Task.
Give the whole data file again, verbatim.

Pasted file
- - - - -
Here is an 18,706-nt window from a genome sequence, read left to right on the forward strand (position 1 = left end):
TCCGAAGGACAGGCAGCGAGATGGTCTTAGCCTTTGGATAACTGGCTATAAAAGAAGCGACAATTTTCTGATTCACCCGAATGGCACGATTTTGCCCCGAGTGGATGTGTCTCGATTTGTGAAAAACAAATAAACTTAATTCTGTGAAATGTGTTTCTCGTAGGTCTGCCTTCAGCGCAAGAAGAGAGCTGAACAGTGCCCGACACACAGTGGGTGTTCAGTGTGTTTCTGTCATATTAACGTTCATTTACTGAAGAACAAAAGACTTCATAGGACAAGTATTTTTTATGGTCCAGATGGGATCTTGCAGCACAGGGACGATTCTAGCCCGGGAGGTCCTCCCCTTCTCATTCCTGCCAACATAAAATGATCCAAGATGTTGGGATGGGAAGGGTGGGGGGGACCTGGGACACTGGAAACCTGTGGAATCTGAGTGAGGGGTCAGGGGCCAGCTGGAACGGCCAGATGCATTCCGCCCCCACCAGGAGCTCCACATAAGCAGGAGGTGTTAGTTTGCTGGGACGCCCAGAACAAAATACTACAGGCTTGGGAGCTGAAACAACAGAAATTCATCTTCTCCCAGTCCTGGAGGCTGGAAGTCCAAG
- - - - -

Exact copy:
Here is an 18,706-nt window from a genome sequence, read left to right on the forward strand (position 1 = left end):
TCCGAAGGACAGGCAGCGAGATGGTCTTAGCCTTTGGATAACTGGCTATAAAAGAAGCGACAATTTTCTGATTCACCCGAATGGCACGATTTTGCCCCGAGTGGATGTGTCTCGATTTGTGAAAAACAAATAAACTTAATTCTGTGAAATGTGTTTCTCGTAGGTCTGCCTTCAGCGCAAGAAGAGAGCTGAACAGTGCCCGACACACAGTGGGTGTTCAGTGTGTTTCTGTCATATTAACGTTCATTTACTGAAGAACAAAAGACTTCATAGGACAAGTATTTTTTATGGTCCAGATGGGATCTTGCAGCACAGGGACGATTCTAGCCCGGGAGGTCCTCCCCTTCTCATTCCTGCCAACATAAAATGATCCAAGATGTTGGGATGGGAAGGGTGGGGGGGACCTGGGACACTGGAAACCTGTGGAATCTGAGTGAGGGGTCAGGGGCCAGCTGGAACGGCCAGATGCATTCCGCCCCCACCAGGAGCTCCACATAAGCAGGAGGTGTTAGTTTGCTGGGACGCCCAGAACAAAATACTACAGGCTTGGGAGCTGAAACAACAGAAATTCATCTTCTCCCAGTCCTGGAGGCTGGAAGTCCAAG